A report in the New York Times referred to the nearly two-hour video conference between US President Joe Biden and his Russian counterpart, Vladimir Putin, on Tuesday as an attempt to defuse a growing military crisis along the Ukrainian border;

Tens of thousands of Russian troops have massed in what US officials say could be a prelude to a full-scale invasion of Ukraine.

The report's author, Michael Crowley, described the meeting as one of the biggest foreign policy tests of the Biden presidency to date, and its consequences for the stability of Europe, the credibility of American threats, and the future of a country that the United States spent years trying to defend from Putin's aggression.

Crowley summarized the meeting in 5 notes:

The first: Ukraine's fate is still at stake.

The conference did not resolve the crisis along the Ukrainian border, and neither the Kremlin nor the White House reported substantive progress.

White House National Security Adviser Jake Sullivan said after the meeting that Mr. Biden offered Putin a choice between a diplomatic solution and the serious economic and political consequences that would follow Russia's invasion of Ukraine, but he did not say whether Mr. Putin had made any commitments.

Two: Putin does not budge.

It is unclear whether Biden's threats will deter the Russian president from invading Ukraine.

There is no indication that Putin was conciliatory.

The meeting was one of the biggest foreign policy tests of Biden's presidency to date, and its consequences for Europe's stability, the credibility of American threats, and the future of a country that the United States spent years trying to defend from Putin's aggression.

The newspaper cited the Kremlin's statement to the meeting in which Putin blamed the tensions on the West and said it was strengthening its military capacity in and around Ukraine.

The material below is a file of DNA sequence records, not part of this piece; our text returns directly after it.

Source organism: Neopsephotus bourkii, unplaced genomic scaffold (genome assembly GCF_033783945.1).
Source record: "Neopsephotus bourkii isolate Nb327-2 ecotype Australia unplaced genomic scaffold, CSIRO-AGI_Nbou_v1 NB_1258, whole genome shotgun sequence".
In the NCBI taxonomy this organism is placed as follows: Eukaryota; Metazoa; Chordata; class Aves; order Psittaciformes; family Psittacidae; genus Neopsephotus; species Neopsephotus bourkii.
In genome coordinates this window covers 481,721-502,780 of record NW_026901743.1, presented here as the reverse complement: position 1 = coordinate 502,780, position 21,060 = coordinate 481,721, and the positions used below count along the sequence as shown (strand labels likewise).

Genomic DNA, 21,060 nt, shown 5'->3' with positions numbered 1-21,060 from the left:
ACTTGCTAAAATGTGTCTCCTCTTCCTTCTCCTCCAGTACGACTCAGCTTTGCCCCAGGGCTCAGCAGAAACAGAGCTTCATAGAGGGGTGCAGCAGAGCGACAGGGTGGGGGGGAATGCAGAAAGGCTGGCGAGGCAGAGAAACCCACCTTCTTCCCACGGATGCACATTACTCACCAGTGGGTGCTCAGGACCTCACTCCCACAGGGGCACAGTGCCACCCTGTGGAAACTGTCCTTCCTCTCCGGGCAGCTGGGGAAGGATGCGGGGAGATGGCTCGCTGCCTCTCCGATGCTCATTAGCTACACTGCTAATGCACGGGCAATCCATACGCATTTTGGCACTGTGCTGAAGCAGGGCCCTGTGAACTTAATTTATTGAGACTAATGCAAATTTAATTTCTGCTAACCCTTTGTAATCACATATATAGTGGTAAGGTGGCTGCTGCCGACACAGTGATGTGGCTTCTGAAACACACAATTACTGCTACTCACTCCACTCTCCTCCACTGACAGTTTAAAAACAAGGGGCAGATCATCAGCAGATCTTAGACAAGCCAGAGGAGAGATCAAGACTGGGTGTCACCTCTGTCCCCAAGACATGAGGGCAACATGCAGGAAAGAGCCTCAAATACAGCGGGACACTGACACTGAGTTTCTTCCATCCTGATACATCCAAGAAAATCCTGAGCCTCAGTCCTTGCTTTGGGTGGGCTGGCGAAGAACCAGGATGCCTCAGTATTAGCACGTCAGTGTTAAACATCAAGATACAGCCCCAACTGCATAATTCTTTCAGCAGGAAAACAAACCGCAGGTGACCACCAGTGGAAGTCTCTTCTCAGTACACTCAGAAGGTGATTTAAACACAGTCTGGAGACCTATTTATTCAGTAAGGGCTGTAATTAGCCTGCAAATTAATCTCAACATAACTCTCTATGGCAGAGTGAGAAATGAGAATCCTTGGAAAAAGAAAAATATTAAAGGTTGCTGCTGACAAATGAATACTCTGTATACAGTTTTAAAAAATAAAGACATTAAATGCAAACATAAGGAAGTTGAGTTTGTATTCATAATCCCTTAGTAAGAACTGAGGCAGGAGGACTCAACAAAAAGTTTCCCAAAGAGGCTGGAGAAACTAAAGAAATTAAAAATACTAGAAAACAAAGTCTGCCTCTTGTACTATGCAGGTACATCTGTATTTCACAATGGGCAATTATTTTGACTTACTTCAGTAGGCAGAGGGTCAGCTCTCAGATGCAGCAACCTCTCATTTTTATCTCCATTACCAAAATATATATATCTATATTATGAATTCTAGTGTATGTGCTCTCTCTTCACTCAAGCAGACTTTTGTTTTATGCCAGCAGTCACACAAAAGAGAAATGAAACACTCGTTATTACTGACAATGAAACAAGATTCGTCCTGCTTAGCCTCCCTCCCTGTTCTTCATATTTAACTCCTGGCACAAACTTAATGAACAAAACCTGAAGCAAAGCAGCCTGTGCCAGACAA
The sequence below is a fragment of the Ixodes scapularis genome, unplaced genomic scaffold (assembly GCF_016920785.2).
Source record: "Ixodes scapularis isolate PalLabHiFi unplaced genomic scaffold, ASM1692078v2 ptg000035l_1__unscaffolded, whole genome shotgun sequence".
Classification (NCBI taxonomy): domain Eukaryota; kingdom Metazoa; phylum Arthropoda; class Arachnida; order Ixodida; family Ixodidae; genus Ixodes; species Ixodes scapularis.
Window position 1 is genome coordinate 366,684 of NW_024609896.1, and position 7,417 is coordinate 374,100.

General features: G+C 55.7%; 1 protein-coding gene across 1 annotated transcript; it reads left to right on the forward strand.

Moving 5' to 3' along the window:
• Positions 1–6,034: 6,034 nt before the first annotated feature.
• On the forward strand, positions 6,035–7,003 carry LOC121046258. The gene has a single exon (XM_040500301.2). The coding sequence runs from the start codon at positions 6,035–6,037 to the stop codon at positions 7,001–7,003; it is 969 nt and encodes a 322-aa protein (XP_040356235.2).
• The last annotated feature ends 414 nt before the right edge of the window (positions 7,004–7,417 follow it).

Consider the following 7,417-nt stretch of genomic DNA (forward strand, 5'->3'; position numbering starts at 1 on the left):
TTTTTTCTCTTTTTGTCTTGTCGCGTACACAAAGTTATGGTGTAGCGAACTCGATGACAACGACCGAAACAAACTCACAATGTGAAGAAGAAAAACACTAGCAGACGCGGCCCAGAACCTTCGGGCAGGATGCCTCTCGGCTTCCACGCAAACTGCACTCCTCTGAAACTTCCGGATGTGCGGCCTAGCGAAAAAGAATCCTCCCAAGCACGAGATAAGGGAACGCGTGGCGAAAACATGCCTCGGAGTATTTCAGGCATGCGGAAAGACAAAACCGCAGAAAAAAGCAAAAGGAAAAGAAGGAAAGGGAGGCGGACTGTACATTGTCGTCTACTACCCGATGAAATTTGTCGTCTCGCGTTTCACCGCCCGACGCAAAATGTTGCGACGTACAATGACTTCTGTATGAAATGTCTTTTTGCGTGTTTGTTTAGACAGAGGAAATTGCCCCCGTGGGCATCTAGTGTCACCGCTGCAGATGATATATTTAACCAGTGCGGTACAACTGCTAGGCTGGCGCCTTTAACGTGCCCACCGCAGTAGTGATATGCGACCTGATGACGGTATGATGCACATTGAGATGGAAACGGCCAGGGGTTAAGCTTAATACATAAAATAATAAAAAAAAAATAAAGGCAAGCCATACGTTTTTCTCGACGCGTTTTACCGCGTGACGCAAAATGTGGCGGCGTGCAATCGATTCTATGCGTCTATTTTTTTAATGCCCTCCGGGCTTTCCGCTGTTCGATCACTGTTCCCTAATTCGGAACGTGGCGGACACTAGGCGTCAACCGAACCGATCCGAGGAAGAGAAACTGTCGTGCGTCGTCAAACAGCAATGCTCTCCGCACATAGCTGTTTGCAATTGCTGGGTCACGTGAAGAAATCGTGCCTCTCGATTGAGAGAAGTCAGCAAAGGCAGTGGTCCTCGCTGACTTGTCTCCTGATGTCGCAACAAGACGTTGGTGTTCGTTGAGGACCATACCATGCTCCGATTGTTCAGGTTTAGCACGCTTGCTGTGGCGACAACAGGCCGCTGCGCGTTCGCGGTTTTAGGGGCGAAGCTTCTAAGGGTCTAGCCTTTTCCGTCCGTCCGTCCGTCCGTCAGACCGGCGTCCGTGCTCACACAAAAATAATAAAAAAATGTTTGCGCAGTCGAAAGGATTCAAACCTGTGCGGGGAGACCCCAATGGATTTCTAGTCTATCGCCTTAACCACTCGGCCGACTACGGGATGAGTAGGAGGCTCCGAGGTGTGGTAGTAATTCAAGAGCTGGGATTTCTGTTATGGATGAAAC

He demanded legal guarantees that NATO would not expand eastward toward Russia's borders or deploy offensive weapons systems in Ukraine.

But US officials rejected Putin's analysis of the situation and said they would not make promises about possible NATO expansion.

The third: the main energy pipeline from Russia to Germany faces new risks.

The Biden administration and Congress have been at loggerheads over a pipeline that critics say is an unacceptable political and economic boon for Moscow, and is now in jeopardy.

Fourth: Biden needs his allies.

Immediately after the meeting, he spoke by phone with the leaders of France, Germany, Italy and Britain, whose support US officials say will be crucial to deterring the Russian leader, who has sought for years to drive a wedge between America and its allies in the hope of weakening resistance to his actions and undermining NATO.

"We have experts from the Treasury, the State Department, and the National Security Council in daily contact with major capitals and with Brussels" to discuss punitive steps that could be taken jointly against Russia, Sullivan said.

Fifth: It's not personal.

There is little evidence of any personal animosity between Biden and Putin.

In a brief clip of the beginning of the meeting posted online by Russian state media, the two leaders appeared to exchange friendly greetings and Biden appeared to smile and wave to his Russian counterpart.

"There was a lot of give and take, there were no warnings, and it was a real discussion and it wasn't just rhetoric," Sullivan commented.

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